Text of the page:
USPS posts $3.2 billion fiscal second quarter loss
May 10, 2012
Fiscal second quarter 2012 earnings for the United States Postal Service remained in the red.
The USPS said it incurred a new loss of $3.2 billion during the quarter, following a $3.3 billion fiscal first quarter loss and a $5.1 billion fiscal year 2012 loss. USPS officials said that despite ongoing management actions that have grown and improved efficiency, these sizable losses are expected to continue until key provisions of the USPS five-year business plan move forward. Previous losses in recent years include $8.5 billion for fiscal year 2010 and $3.8 billion for fiscal year 2009.
Among the things it has proposed to get back into the black are consolidating its network in the form of facilities, processing equipment, vehicles, and staff, which it said would result in a savings of $2.1 billion and serve as a big chunk of its network optimization initiative that it projects to save up to $3 billion by 2015.
And as part of this rationalization, the USPS said in September 2011 it would consider closing down 252 of its 487 mail processing facilities.
For the first quarter, the USPS reported that:
total mail volume of 39.5 billion pieces was down 4.1 percent;
operating revenue at $16.2 billion was down less than 1 percent;
operating expenses at $19.4 billion were up 5.1 percent and the USPS said they were driven by expenses related to the legally mandated pre-funding of retiree health benefits scheduled to be paid in the final quarter of this year;
transportation expenses were up 8.1 percent, or $105 million, to $1.7 billion, due to higher fuel costs; and
- net losses on a year-to-date basis are at $6.5 billion compared to $2.6 billion last year at this time.
As reported by LM, many of the losses incurred by the USPS, especially on the First Class side, have to do with ongoing diversion to electronic alternatives, including e-mailing business documents and online purchasing orders, as well as other electronic mailing processes. According to the USPS, First Class Mail revenue was down 4.1 percent year-over-year and total First Class Mail revenue and volume have declined 15 and 25 percent, respectively, since its peak in 2006.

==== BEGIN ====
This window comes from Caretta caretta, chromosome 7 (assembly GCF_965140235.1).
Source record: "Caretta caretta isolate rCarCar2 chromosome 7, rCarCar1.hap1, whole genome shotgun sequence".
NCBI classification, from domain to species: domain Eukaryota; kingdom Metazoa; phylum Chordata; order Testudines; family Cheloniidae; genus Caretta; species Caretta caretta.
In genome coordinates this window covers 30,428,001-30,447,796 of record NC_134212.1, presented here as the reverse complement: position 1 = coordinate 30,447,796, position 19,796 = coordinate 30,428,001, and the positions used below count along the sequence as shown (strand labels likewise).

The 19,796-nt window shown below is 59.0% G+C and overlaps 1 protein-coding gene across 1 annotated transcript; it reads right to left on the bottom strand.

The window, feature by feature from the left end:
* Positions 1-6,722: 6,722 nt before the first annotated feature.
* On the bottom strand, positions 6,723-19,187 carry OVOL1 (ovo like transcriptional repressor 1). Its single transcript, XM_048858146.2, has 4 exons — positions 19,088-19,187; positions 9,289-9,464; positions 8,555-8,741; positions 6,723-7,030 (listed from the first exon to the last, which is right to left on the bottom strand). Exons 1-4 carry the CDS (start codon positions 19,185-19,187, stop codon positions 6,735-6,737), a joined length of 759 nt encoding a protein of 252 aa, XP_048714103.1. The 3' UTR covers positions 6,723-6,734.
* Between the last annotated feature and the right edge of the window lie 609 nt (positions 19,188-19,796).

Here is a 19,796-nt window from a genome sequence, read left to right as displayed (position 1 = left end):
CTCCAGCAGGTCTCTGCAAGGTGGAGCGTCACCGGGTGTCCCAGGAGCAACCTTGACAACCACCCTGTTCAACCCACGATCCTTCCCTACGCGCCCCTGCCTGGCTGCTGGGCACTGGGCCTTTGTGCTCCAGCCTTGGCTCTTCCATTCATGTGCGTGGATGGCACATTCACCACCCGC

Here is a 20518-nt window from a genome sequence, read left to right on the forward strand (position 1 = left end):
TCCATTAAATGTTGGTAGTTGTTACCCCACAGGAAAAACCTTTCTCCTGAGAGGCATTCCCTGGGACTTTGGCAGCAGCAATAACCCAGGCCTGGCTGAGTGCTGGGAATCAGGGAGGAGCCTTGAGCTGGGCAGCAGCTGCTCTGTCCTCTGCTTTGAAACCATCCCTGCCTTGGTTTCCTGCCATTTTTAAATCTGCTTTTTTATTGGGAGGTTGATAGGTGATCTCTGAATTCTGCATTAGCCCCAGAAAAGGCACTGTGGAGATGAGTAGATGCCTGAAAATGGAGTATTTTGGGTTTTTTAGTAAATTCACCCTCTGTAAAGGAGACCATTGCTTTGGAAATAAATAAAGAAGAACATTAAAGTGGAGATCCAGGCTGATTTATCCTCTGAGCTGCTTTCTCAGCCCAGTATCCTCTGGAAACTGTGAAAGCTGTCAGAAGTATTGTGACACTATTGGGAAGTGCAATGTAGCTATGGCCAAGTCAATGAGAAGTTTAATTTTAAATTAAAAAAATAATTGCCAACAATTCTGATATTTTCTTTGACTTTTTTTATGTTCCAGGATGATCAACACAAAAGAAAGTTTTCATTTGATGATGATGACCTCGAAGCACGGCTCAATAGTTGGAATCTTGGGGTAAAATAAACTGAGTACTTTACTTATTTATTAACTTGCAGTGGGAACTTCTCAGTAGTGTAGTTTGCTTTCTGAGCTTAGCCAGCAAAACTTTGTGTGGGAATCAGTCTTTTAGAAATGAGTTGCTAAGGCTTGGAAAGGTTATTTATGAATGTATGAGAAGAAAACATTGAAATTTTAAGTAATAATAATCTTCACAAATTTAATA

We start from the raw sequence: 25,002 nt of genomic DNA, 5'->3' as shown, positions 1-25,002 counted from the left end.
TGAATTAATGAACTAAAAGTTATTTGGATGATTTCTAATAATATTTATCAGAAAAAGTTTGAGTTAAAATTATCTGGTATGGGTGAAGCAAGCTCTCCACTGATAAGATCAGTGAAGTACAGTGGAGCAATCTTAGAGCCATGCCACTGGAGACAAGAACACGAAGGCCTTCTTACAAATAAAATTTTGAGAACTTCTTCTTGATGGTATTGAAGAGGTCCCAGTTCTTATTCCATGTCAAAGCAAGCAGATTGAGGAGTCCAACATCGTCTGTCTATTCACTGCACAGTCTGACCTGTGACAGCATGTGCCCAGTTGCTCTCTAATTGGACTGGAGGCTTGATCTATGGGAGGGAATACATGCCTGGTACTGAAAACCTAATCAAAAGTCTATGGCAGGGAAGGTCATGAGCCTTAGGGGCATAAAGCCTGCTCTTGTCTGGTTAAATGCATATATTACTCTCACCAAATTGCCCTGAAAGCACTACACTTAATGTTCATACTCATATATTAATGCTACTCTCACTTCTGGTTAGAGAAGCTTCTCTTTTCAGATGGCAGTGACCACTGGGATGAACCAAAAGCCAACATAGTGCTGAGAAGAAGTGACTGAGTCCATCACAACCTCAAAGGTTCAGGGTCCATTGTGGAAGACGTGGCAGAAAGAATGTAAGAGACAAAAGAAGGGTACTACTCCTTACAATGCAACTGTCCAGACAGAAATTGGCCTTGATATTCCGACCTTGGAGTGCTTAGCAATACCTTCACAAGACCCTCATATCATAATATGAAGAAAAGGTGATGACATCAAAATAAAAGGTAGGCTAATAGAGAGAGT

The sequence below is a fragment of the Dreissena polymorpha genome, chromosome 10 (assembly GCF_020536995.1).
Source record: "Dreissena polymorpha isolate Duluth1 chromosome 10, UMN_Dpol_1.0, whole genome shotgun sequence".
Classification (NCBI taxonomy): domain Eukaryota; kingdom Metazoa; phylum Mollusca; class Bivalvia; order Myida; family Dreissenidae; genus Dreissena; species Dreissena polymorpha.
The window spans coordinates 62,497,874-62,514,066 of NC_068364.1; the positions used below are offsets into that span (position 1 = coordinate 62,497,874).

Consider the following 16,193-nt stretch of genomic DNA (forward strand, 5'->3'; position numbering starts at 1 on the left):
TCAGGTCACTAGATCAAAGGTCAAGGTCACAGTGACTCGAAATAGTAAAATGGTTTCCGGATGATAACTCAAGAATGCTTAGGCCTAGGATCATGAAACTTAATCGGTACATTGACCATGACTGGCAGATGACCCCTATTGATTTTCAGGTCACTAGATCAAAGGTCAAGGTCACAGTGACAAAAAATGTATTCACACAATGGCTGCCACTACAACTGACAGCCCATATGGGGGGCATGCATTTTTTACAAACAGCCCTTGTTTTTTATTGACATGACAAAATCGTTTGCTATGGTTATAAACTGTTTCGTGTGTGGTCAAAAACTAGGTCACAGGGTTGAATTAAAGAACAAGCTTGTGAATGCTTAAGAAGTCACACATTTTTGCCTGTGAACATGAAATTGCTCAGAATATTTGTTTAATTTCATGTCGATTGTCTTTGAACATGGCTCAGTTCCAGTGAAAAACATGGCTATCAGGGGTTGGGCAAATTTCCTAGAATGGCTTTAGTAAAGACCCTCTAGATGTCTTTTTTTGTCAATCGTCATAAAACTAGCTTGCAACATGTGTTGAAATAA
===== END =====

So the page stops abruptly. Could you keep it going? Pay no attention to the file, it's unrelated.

“We are aggressively pursuing new revenue streams and reducing costs in areas within our control,” said Postmaster General and CEO Patrick Donahoe in a statement. ”These actions are not enough to return the Postal Service to profitability. The legislative changes outlined in our business plan will enable us to reduce annual operational expenses by approximately $22.5 billion by 2016 and set the stage for long-term financial stability so we can continue to provide secure, reliable and economical universal service to the American public.”
The USPS noted that pre-funding retiree health benefit payments and prohibiting management from making the needed HR changes required to address these issues under current laws and contracts are significant factors in its inability to improve its financials. Other factors are declining First Class and Standard Mail volumes. The USPS continues to stress the need for Congress to pass legislation that will give the USPS the “flexibility and speed needed to make the changes necessary for long-term financial viability.”
Late last month, the U.S. Senate laid out a plan, entitled The 21st Century Postal Service Act (S. 1789), which passed by a 62-37 margin and aims to help the USPS regain its financial footing.